Sometimes a blood vessel gets so narrow that it does not let enough blood and oxygen flow to the heart muscle. This can cause symptoms.

The main symptom of CHD is chest pain or discomfort, known as angina. Angina often feels like a heaviness or tightness in your chest. Some people describe a feeling of:

  • a dull ache – a bit like indigestion
  • severe tightness.

The pain and discomfort may spread to your arms, neck, jaw or stomach.

Other symptoms of CHD include:

  • feeling short of breath
  • extreme tiredness (fatigue) on physical exertion.

These symptoms often develop when you are physically active, exercising or stressed. They may also develop after a meal, or in cold weather. Symptoms usually go away when you rest and relax.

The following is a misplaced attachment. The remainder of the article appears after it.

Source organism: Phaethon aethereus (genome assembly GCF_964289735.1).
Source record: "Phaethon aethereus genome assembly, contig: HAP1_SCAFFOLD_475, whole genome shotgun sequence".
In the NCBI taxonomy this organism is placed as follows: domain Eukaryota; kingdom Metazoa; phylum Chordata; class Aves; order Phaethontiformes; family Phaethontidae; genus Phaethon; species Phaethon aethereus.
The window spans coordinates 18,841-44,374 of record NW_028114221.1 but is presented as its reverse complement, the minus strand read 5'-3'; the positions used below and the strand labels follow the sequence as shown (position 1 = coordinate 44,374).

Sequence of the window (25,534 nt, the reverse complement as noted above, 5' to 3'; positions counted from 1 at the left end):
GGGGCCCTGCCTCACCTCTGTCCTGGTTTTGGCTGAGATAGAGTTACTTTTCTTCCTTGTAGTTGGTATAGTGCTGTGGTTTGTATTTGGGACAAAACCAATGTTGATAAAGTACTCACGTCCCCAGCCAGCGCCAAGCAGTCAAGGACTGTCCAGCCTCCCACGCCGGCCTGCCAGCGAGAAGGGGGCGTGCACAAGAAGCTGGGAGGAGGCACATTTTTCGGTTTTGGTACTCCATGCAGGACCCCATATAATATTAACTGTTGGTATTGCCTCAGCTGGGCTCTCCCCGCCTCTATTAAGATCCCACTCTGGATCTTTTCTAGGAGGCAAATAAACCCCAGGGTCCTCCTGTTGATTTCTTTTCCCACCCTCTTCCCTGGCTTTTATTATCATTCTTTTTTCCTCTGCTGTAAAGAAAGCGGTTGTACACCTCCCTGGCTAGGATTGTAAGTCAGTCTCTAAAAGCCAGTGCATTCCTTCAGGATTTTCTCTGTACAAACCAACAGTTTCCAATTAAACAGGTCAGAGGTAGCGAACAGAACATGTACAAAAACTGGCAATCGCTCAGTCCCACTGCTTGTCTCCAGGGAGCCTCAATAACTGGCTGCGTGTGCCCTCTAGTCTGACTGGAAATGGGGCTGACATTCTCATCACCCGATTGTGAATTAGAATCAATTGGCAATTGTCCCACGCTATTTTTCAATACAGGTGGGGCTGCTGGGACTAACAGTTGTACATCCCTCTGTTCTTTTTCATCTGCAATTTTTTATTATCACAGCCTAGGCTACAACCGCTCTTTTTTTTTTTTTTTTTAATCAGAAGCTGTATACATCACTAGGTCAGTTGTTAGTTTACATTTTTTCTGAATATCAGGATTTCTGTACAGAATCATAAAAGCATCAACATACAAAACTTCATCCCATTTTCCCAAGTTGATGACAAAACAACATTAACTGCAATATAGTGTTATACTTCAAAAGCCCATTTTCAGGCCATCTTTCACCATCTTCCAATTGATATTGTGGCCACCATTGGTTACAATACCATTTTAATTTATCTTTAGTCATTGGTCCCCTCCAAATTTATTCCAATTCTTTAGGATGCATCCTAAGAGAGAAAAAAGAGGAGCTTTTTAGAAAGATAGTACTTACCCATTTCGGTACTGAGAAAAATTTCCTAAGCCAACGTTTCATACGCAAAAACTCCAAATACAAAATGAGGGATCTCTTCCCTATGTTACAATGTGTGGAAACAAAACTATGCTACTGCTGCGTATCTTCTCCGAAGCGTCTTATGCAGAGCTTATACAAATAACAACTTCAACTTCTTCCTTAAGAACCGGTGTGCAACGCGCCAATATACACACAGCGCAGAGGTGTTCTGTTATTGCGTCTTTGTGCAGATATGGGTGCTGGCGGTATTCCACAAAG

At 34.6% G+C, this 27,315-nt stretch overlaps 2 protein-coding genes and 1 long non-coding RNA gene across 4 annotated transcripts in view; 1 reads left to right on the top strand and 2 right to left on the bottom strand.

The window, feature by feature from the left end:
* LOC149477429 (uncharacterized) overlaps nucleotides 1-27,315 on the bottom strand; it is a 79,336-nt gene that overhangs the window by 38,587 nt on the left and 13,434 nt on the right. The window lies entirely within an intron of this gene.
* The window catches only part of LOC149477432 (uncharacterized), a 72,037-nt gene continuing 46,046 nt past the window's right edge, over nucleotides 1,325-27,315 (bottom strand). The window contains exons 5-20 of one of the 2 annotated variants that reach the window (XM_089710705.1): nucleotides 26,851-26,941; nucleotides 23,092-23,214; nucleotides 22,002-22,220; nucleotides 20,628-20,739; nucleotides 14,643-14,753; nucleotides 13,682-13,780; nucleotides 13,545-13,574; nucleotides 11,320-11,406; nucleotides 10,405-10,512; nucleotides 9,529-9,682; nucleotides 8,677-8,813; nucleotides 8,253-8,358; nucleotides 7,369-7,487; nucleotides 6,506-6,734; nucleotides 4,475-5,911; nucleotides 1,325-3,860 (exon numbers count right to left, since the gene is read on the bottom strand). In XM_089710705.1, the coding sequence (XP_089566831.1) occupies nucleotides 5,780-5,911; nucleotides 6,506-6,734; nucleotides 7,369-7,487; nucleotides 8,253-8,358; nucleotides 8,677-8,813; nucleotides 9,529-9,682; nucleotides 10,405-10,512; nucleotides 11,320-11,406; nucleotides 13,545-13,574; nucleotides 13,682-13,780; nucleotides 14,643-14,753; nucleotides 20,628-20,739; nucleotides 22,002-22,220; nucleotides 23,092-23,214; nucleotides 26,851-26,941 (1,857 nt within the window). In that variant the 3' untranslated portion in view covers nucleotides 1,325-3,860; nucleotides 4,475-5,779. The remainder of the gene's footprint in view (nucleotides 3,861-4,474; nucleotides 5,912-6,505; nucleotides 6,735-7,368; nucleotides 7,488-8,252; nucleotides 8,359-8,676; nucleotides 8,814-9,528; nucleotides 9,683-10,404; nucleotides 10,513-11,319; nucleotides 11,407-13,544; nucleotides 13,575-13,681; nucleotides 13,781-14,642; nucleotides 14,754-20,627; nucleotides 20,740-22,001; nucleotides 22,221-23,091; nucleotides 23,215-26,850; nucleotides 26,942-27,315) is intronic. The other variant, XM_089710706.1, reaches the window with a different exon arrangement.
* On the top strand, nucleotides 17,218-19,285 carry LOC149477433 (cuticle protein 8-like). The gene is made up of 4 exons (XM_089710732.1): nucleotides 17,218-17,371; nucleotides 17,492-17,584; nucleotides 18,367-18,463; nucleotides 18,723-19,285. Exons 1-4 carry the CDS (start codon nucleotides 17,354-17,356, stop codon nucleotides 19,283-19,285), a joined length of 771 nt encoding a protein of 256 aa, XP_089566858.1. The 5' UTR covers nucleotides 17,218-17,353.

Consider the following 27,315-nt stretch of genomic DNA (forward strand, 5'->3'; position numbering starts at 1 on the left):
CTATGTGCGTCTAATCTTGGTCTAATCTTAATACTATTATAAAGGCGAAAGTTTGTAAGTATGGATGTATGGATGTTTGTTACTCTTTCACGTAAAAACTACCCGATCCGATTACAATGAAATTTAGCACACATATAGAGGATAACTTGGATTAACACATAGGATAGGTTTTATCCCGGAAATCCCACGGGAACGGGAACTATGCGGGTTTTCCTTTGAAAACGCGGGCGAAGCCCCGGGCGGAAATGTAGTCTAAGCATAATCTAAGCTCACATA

Heart attacks

Sometimes a piece of fatty deposit can break off and a blood clot forms. This may block the blood vessel, stopping the flow of blood to parts of the heart. This is called a heart attack. It can cause permanent damage to the heart muscle.

The symptoms of a heart attack vary from person to person. The most common sign is sudden pain or discomfort in your chest that does not go away.

For some people, the pain is severe. Other people just feel uncomfortable. Sometimes the chest pain or discomfort:

  • feels like tightness, heaviness or burning in your chest
  • may spread to the arms, neck, jaw, stomach or back.

You may also:

  • feel sweaty
  • feel dizzy or light-headed
  • be short of breath
  • feel sick or vomit
  • feel generally unwell.

If you think you or someone else is having a heart attack, call 999 immediately for an ambulance.